“That sparked everything,” Coburn said.

Immediately, the silence faded and dominoes began to fall, as many wondered what else was hidden in that trove of emails.

Coburn was interviewed in prime time on MSNBC and CNN and wrote an op-ed in USA Today. Congress demanded documents from Goodell.

Six former employees appeared before Congress in February 2022, including a new face. Tiffani Johnston, a former cheerleader and marketing manager, accused Snyder himself of touching her leg inappropriately and aggressively pushing her toward his limo, prompting White’s investigation.

Then came allegations of financial impropriety, spurring local and federal investigations. Any enthusiasm from D.C., Maryland and Virginia over partnering with the Commanders for a new stadium evaporated.

All the while, the women continued their calls for transparency, broadcasting “#ReleaseTheReport” on social media and T-shirts and sweatshirts while pressing Goodell at league meetings and showing up in gameday parking lots.

'We prevailed. He's gone': What now for the women who stood up to Dan Snyder? (3)

From left to right, Emily Applegate, Rachel Engleson, Melanie Coburn, attorney Lisa Banks, Ana Núñez, Brad Baker and Tiffani Johnston at the U.S. Congress on Feb. 3, 2022. (Courtesy of Melanie Coburn)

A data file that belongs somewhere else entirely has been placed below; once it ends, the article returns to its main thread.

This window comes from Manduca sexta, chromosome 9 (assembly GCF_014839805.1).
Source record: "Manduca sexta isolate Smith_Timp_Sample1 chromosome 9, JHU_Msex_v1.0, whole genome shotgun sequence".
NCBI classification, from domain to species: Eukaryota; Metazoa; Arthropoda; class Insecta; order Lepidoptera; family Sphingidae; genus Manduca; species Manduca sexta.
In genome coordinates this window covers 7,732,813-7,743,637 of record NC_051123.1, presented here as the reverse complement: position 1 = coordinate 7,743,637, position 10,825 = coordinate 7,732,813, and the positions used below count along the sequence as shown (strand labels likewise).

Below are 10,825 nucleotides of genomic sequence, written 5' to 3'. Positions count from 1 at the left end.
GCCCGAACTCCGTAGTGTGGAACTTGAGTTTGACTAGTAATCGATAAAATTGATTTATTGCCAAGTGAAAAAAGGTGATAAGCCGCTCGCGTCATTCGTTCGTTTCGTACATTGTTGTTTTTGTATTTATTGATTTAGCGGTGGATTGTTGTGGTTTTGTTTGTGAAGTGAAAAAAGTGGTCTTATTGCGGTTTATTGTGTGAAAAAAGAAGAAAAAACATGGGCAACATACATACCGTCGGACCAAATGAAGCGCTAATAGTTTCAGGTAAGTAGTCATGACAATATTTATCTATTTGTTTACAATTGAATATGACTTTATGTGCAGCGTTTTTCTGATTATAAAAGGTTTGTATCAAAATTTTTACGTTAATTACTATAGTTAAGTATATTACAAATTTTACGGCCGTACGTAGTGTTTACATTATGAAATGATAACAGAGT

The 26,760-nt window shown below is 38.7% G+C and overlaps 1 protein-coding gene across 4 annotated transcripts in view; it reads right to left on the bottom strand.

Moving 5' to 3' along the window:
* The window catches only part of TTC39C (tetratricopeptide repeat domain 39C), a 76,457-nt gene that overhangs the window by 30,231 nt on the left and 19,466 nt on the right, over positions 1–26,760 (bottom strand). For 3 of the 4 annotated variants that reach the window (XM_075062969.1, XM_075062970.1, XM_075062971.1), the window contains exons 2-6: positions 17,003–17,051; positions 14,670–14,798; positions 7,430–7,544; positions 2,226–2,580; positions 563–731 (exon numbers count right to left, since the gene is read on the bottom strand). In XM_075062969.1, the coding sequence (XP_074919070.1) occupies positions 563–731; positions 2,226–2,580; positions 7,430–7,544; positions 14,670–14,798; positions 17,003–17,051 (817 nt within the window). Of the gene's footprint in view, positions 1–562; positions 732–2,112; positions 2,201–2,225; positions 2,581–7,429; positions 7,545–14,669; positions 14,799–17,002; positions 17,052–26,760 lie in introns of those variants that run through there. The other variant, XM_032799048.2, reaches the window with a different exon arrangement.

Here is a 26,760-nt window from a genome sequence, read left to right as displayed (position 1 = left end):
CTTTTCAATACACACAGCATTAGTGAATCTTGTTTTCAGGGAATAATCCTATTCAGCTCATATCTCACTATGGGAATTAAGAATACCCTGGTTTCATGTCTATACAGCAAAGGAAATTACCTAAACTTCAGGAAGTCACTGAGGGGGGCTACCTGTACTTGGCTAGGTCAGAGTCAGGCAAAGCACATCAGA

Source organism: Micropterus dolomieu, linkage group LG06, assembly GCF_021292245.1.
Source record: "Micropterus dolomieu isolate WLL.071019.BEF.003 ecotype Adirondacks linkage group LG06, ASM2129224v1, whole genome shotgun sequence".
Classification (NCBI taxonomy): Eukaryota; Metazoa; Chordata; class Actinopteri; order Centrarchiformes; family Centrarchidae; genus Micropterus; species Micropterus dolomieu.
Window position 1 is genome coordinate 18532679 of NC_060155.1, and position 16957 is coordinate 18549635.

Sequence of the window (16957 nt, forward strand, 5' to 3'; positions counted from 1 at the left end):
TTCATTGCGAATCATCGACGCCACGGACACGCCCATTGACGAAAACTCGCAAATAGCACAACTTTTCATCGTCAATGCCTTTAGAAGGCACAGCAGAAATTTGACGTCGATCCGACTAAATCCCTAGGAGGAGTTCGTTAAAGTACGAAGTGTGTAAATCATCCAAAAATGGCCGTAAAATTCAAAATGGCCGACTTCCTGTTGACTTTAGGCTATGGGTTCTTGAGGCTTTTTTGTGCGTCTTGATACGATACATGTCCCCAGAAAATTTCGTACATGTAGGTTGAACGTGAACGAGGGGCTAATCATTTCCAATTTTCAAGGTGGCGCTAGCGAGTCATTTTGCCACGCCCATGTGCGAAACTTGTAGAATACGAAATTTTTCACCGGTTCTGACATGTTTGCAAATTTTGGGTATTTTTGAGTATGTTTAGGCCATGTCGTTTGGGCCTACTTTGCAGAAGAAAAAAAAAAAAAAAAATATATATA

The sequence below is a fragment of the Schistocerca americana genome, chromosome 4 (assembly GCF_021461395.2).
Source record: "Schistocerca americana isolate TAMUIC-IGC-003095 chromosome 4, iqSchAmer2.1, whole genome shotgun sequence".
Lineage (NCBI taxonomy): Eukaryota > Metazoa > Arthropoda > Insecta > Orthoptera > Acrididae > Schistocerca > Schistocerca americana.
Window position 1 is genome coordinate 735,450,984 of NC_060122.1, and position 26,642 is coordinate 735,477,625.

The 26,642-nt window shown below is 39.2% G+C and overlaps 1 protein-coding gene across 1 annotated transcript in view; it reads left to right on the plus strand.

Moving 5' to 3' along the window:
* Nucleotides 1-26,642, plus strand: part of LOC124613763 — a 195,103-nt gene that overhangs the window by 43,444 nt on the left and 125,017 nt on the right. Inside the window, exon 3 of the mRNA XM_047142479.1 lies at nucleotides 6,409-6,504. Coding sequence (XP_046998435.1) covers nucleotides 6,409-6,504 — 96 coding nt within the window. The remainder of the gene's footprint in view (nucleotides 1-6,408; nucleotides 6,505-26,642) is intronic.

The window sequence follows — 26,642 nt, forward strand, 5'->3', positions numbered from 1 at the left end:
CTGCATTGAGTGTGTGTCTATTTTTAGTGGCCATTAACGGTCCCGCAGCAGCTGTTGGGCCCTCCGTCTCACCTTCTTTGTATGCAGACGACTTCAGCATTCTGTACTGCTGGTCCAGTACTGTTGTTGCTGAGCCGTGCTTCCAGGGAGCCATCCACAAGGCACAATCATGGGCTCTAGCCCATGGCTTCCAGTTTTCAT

In June, Goodell testified before Congress. Snyder was subpoenaed and eventually testified for 10 hours in a private deposition.

Then a bigger domino fell.

“I believe there’s merit to remove (Snyder) as owner,” Colts owner Jim Irsay said in October. “It’s gravely concerning to me, the things that have occurred there over the last 20 years.”

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Two weeks later, Dan and Tanya Snyder, his wife, announced they would “explore possible transactions” with the franchise. Six months after that, they reached a sale agreement with Harris.